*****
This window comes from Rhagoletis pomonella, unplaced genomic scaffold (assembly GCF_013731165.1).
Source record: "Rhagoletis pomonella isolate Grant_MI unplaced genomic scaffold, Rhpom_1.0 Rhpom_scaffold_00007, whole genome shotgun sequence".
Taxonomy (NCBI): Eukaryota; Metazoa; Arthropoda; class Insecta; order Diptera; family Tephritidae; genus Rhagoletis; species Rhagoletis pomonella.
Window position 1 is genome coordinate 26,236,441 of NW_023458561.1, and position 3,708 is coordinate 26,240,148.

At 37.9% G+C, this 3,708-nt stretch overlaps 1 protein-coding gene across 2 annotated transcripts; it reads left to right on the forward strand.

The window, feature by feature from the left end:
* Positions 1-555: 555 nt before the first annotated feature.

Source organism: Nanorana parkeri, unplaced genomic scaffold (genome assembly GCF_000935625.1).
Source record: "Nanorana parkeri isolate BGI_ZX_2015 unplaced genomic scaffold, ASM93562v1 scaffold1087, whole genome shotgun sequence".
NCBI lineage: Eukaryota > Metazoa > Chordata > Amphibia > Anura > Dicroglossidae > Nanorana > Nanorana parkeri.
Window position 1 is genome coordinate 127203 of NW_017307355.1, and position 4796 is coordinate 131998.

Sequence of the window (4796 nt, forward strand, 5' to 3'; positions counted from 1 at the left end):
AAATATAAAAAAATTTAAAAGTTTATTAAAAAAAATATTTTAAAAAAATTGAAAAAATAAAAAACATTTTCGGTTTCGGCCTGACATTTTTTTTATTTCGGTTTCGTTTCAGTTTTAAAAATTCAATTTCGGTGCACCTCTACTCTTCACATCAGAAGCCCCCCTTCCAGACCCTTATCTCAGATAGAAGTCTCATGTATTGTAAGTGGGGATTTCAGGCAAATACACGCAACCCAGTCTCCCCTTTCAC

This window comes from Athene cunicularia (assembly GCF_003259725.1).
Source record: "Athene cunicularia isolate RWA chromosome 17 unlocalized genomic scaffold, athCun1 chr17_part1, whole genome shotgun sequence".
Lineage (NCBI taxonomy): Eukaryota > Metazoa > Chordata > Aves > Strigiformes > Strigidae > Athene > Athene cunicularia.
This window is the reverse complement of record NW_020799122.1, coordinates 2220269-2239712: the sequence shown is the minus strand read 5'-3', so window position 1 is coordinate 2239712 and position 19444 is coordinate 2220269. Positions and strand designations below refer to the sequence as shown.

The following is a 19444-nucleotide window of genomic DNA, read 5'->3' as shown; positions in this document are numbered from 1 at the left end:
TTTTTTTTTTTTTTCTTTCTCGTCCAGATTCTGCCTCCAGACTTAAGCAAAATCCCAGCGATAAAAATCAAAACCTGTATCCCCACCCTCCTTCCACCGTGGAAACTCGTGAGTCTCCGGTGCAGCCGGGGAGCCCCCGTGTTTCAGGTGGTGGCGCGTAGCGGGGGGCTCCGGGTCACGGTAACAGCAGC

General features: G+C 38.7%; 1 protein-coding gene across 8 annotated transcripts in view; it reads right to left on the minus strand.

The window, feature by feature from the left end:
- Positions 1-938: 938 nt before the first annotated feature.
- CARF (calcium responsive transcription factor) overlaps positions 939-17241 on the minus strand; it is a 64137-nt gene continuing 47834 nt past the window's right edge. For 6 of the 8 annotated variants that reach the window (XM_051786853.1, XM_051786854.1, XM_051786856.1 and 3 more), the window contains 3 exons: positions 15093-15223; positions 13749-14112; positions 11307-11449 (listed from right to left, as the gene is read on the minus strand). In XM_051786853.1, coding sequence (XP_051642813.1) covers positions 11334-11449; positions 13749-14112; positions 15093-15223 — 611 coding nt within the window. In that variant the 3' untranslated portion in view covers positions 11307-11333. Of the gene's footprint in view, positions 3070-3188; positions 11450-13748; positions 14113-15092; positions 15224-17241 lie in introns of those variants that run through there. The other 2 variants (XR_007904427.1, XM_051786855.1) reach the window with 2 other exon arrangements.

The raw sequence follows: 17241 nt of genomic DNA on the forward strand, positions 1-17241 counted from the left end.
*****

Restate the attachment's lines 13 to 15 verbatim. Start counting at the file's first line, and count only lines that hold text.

AAATATAAAAAAATTTAAAAGTTTATTAAAAAAAATATTTTAAAAAAATTGAAAAAATAAAAAACATTTTCGGTTTCGGCCTGACATTTTTTTTATTTCGGTTTCGTTTCAGTTTTAAAAATTCAATTTCGGTGCACCTCTACTCTTCACATCAGAAGCCCCCCTTCCAGACCCTTATCTCAGATAGAAGTCTCATGTATTGTAAGTGGGGATTTCAGGCAAATACACGCAACCCAGTCTCCCCTTTCAC

This window comes from Athene cunicularia (assembly GCF_003259725.1).
Source record: "Athene cunicularia isolate RWA chromosome 17 unlocalized genomic scaffold, athCun1 chr17_part1, whole genome shotgun sequence".